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  • Love them. Use them in my games.

    51 67.11%
  • Use the Critical hits, not the critical failures.

    14 18.42%
  • Use the Critical failures, but not the critical hits.

    0 0%
  • Use them with the baddies only

    2 2.63%
  • Use them with the party only

    3 3.95%
  • Dont believe in them. Just slows the game down.

    3 3.95%
  • Dont believe in them. Makes things unfair and unbalanced.

    1 1.32%
  • Got a great story to share... see my thread, found below.

    3 3.95%
  • Other

    4 5.26%
  • I'm on the fence with the idea. Let me go read the threads.

    6 7.89%
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Thread: Critical Hit & Critical failures... Do you use them in your games?

  1. #1
    Arch Lich Thoth-Amon is offline Cursed by the Gods
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    Thumbs up Critical Hit & Critical failures... Do you use them in your games?

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    Since the 1970's, I've used critical hit and failures tables in all of my games with great enjoyment. There are even plenty to be found online with a simple search, or one could just create their own. Of course, to make it work, imo, the baddies must also follow the critical hit and failure tables in each game. If you gotta have balance, then this is the way to go. To me, it just brings more enjoyment to the game.

    What say the rest of you? Please recount any stories you may have regarding these tables.

    What share you?

    Thoth-Amon
    Last edited by Arch Lich Thoth-Amon; 04-30-2009 at 02:31 PM.
    Thoth-Amon, Lord of the Underworld and the Undead
    Once you know what the magician knows, it's not magick. It's a 'tool of Creation'. -Archmagus H.H.
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    I used them one time in my 1st AD&D campaign and end up with party members with eyes, nose, hands, and legs missing ran that game five years.
    "Hey wich one of you punks stole Dr.Rockso's banana?"

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    Anything that requires special tables, imo, slows down play, especially if it happens too rarely to keep the results in memory. Then again, I don't feel a "natural" anything should warrant special rules, heh, but that's most likely a wholly separate discussion. There's enough interesting things happening without worrying about whether or not the hero fumbles the sword, or the monster plays Operation blindfolded.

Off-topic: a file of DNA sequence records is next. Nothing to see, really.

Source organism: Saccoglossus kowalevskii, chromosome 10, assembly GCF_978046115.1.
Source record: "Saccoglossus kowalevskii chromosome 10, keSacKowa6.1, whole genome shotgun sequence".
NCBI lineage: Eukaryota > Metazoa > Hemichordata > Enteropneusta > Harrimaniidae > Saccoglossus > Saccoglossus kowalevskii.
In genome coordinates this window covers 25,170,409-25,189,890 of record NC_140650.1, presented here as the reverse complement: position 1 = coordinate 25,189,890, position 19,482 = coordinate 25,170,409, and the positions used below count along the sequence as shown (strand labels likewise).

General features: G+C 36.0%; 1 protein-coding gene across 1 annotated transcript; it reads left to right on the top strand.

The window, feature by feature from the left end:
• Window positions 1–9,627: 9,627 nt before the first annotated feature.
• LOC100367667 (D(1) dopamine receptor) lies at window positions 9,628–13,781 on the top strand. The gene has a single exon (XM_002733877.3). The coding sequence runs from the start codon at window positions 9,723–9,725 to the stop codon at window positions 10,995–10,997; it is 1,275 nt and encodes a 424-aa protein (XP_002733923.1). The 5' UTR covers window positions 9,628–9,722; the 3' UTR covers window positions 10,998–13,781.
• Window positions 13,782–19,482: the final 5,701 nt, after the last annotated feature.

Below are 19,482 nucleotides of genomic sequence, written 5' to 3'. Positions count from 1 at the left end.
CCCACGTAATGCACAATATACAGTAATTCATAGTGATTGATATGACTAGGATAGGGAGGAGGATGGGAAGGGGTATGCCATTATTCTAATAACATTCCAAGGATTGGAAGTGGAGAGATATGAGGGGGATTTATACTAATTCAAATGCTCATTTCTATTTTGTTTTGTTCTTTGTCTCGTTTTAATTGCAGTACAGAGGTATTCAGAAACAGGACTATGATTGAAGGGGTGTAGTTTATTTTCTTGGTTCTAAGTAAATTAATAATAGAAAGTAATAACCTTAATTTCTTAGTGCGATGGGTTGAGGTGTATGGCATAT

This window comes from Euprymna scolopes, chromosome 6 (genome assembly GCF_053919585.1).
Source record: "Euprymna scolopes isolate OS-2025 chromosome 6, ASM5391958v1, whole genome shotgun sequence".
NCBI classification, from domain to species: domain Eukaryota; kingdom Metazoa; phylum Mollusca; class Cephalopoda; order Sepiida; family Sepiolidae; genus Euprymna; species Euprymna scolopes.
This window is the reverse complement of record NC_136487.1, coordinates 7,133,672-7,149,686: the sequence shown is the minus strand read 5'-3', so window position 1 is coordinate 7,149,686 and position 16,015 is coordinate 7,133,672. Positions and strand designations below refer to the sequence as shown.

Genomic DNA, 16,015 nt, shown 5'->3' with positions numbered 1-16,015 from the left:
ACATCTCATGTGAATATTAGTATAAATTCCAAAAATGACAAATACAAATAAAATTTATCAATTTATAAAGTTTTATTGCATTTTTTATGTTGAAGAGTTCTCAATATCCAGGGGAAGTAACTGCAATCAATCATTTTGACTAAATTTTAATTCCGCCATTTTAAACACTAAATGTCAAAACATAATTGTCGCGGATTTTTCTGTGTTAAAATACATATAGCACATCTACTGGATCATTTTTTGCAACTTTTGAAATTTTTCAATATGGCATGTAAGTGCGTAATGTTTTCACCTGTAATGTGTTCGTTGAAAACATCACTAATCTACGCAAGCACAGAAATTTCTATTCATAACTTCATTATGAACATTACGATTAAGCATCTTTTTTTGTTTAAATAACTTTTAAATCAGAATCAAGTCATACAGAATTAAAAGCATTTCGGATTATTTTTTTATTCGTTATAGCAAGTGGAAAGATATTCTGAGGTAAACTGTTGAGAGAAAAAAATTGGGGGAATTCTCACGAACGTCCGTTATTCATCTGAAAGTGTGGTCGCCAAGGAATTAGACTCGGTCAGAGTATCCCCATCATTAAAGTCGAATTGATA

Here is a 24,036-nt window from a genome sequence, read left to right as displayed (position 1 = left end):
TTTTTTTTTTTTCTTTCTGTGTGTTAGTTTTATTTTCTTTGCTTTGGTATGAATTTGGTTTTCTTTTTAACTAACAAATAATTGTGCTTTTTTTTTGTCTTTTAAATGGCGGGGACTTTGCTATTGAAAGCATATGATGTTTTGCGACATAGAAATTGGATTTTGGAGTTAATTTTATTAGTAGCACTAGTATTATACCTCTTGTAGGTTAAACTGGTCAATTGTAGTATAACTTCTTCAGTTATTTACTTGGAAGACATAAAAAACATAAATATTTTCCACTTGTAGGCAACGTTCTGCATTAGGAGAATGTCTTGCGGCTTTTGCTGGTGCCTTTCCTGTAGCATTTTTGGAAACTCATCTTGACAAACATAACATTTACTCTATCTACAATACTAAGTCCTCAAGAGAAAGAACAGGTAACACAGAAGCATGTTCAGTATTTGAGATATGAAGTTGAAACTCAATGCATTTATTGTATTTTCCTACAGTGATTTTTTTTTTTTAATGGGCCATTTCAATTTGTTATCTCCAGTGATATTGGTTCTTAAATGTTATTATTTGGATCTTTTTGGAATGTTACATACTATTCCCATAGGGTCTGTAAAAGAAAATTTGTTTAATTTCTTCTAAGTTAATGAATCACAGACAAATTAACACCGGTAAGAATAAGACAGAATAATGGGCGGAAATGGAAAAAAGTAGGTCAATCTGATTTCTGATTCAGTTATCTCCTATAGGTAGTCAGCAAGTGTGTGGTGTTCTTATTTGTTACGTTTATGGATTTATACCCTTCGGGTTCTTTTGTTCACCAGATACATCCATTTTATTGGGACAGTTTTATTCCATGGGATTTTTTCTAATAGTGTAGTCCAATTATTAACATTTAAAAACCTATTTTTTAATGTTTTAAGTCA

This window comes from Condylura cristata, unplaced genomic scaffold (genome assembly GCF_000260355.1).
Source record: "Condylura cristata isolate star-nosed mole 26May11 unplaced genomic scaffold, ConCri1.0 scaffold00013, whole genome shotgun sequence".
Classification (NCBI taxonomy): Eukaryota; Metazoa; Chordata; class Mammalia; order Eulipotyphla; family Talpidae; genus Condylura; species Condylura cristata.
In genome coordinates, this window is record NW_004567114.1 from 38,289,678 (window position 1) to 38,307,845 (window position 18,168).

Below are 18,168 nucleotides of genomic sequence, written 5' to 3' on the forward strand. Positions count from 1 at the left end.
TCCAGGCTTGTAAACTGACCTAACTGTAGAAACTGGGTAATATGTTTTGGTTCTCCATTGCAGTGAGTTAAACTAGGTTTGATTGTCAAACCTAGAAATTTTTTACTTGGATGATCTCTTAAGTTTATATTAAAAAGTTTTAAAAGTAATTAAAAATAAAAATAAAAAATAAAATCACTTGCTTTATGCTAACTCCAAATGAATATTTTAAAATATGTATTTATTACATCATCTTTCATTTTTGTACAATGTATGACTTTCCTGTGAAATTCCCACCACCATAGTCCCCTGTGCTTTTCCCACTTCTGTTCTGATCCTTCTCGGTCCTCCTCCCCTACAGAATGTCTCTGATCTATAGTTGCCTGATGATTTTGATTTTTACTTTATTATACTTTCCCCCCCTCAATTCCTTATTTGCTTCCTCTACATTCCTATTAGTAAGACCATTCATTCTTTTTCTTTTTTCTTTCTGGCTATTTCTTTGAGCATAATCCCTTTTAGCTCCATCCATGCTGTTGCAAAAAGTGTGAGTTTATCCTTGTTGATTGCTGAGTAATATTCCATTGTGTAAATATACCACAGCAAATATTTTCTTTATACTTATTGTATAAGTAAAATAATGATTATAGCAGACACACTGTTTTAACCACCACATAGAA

In the DnD game I'm playing in, a '1' on the attack roll calls for a reflex save (which, at this point, has us rolling a '1' to fail); failure on *that* roll calls for yet another roll on a table, which can have a result of "roll again" or "nothing happens." Way too many rolls and lookups slowing up the action. In the time I've been playing with them, it's happened in all of one session since September of last year. Not frequent enough to warrant tracking, if I ran things; the DM obviously thinks otherwise :P

  4. #4
    Arch Lich Thoth-Amon is offline Cursed by the Gods
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    Thumbs up

    This particular game, see below, went on for a few years too.

    I had a fighter, 12th level, that lost an arm in combat. He was one of my favorite characters of all time. Even after losing his arm, at around 6th level, he still made due, retired years later as a captain of a small keep.

    If you were to ask him if it was worth it, he would have say... yes! He had a successful life, after all. He saved alot of people from baddies, became kind of a hero to a small town, ended up retired with a wife and kid.

    Why didn't i play him further? I would have but my brother and i moved across country, so i retired him.
    Last edited by Arch Lich Thoth-Amon; 04-30-2009 at 03:49 PM.
    Thoth-Amon, Lord of the Underworld and the Undead
    Once you know what the magician knows, it's not magick. It's a 'tool of Creation'. -Archmagus H.H.
    The first step to expanding your reality is to discard the tendency to exclude things from possibility. - Meridjet

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    I like them, because it adds a bit of flavor to the game. I don't have limbs being lost or anything of that sort, (unless it is a killing blow), and my table is simple enough that I keep it in my head.

    I remember rolemaster had some crazy complicated tables for this sort of thing though.